Are you satisfied creatively?
Yes, I am. This year is the first I’ve felt creatively satisfied. Hopefully I’ll feel the same in 2013.
Why do you feel satisfied?
I feel like I’ve achieved a balance between my personal and professional life, and my creative life influences both and is the real anchor. I now have confidence as an artist—in my practice, my work habits, and my ideas. I’m gaining that through experience and by building a group of people around me who also have confidence in me.
There have been a couple pivotal things this past year: being included in the Whitney Biennial, having my first two films picked up for the permanent collections at MoMA and the Harvard films archives, and Darker getting into Sundance. Even more than those things, it’s how I spent my hours; the percentages are right and I don’t want for anything.
Is there anything you’d like to do in 5 to 10 years that you’re not doing now?
I’d really like to direct an original script that someone else wrote or adapt a work of literature or an existing film. I’d like to experience working with more established talent—actors who are more experienced and recognizable. Making a film in another city or country would be a cool challenge. Directing something for the theatre is something I would like to do.
You have no shortage of things you want to do.
They all pretty much involve film. I’m not going to write a book, that’s for sure, and as much as I love music, I’m not going to be in a band. You stick to what you know—that’s my secret. I write about what I know. It’s close to home.
That leads right into the next question. How does where you live impact your creativity? All your work is deeply embedded in your hometown of Baltimore.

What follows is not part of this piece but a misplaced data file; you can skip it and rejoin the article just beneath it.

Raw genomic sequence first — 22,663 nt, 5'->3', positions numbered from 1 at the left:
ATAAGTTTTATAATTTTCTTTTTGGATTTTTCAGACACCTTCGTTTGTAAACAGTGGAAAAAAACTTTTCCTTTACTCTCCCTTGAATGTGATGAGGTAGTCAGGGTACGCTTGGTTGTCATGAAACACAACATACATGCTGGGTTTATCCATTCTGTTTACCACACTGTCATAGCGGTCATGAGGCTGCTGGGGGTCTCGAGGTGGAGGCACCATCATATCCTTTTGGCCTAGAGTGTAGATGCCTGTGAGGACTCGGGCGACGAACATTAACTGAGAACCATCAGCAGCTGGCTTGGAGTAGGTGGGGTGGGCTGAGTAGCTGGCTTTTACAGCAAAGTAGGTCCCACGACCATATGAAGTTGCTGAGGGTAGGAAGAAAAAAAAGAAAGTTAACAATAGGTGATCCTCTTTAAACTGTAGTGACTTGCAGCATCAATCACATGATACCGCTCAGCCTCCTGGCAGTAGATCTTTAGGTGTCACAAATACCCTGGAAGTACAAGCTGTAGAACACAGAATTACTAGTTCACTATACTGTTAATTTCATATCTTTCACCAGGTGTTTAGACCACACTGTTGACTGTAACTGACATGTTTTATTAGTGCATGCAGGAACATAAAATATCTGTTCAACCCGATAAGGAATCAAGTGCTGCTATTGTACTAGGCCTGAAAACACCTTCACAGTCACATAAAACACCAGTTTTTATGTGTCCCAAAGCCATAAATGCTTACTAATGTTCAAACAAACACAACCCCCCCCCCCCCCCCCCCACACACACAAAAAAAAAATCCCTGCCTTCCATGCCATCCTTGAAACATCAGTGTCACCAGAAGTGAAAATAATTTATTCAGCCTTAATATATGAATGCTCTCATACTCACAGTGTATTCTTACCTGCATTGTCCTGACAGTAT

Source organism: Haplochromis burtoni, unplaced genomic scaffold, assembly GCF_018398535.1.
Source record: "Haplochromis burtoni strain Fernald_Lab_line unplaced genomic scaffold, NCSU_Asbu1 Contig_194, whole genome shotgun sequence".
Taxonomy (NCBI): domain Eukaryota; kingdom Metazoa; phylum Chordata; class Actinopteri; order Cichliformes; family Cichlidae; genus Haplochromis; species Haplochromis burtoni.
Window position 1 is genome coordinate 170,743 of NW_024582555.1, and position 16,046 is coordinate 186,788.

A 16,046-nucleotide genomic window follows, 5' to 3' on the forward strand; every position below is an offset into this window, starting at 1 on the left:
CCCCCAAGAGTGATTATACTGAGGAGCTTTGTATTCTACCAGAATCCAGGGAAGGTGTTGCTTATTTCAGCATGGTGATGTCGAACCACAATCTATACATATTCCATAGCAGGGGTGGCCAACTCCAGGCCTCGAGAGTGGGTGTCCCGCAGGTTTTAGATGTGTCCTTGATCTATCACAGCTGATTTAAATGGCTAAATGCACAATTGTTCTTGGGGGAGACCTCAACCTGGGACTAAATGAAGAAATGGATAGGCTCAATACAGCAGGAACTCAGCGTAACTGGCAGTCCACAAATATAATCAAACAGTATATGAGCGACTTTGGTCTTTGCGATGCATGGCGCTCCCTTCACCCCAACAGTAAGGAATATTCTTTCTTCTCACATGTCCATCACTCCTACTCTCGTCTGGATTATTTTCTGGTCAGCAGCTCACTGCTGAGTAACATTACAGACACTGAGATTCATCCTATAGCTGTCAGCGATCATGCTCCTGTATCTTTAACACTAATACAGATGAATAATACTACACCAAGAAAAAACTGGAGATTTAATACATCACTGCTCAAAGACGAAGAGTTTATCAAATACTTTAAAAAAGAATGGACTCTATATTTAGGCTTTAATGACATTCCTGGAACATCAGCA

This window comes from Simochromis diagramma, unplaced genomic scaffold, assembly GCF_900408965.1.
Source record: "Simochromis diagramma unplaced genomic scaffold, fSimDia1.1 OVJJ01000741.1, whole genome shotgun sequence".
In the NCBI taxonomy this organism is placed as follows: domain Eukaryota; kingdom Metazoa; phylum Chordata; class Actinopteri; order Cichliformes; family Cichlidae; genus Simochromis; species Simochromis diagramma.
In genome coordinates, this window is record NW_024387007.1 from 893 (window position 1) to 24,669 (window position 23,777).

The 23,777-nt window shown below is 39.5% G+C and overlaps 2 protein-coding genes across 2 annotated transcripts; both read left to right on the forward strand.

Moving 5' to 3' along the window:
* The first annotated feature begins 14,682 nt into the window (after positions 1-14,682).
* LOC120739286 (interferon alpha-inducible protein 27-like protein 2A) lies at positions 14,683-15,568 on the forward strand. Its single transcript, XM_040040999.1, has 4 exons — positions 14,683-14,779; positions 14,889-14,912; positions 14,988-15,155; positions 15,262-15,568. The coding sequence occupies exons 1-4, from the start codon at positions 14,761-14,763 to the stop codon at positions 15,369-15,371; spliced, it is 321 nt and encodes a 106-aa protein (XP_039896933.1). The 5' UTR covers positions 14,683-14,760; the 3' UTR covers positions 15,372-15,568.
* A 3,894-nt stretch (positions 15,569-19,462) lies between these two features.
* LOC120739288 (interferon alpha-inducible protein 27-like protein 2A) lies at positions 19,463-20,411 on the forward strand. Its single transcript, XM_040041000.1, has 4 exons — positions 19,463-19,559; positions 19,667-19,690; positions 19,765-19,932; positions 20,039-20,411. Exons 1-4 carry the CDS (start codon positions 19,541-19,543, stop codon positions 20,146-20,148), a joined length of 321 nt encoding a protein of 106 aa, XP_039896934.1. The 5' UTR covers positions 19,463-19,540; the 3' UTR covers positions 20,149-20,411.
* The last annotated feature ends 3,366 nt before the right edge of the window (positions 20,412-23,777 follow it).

I think the local has the potential to be universal. As a young artist, it’s important to write about what you know. I love Baltimore. It’s a super rich culture with a lot of diversity and conflict. There are a lot of things that inspire me: the geography and seasons, its proximity to the water, the maritime traditions, and the post-industrial economy. I like cities where people are struggling to assert their identity, which seems so tied to culture and commerce in the United States. I feel like in New York anything is possible, but only if you have the money; in Baltimore, it still seems possible to do a lot with a little.
Is it important to you to be part of a creative community of people?
It is. I feel a lot more inspired by the creative community at home than in the larger filmmaking community in the US. I try to travel in circles and I’m happy to have a really cool network of artists, musicians, designers, academics, and builders of various things that I can tap into in Baltimore and in doing so, skirt the regional and NY film industry. I also get to travel and connect with filmmakers in international scenes, which is cool. It’s neat that it can happen that way.
What does a typical day look like for you?
They’ve gotten atypical lately. I’ve been in New York for at least four days a week the last two months, so travel has become part of my routine. If I’m at home, I like to get up around 8:30–9am, fix myself coffee with an AeroPress, get some granola, go into the office, and get more coffee. I try to work in there for an hour before anyone else is around. It’s great to begin the day getting correspondence out of the way and then open up to other things, whether it’s putting press materials together or meeting with students or planning curriculum. I feel like I hit my stride on the more important stuff around 11am.